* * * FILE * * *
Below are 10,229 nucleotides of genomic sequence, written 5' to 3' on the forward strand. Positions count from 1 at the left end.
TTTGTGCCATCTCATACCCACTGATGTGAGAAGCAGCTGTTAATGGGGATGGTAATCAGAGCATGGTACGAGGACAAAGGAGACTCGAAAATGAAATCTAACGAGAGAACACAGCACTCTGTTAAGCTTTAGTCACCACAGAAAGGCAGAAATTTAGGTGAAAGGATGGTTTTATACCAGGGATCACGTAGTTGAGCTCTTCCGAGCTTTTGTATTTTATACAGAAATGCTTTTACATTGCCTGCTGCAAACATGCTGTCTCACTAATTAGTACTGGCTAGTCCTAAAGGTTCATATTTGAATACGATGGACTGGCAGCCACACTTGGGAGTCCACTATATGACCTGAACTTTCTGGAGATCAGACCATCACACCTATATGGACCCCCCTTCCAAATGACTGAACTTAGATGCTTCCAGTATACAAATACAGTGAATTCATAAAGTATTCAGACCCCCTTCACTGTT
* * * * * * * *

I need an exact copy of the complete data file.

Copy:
Below are 10,229 nucleotides of genomic sequence, written 5' to 3' on the forward strand. Positions count from 1 at the left end.
TTTGTGCCATCTCATACCCACTGATGTGAGAAGCAGCTGTTAATGGGGATGGTAATCAGAGCATGGTACGAGGACAAAGGAGACTCGAAAATGAAATCTAACGAGAGAACACAGCACTCTGTTAAGCTTTAGTCACCACAGAAAGGCAGAAATTTAGGTGAAAGGATGGTTTTATACCAGGGATCACGTAGTTGAGCTCTTCCGAGCTTTTGTATTTTATACAGAAATGCTTTTACATTGCCTGCTGCAAACATGCTGTCTCACTAATTAGTACTGGCTAGTCCTAAAGGTTCATATTTGAATACGATGGACTGGCAGCCACACTTGGGAGTCCACTATATGACCTGAACTTTCTGGAGATCAGACCATCACACCTATATGGACCCCCCTTCCAAATGACTGAACTTAGATGCTTCCAGTATACAAATACAGTGAATTCATAAAGTATTCAGACCCCCTTCACTGTT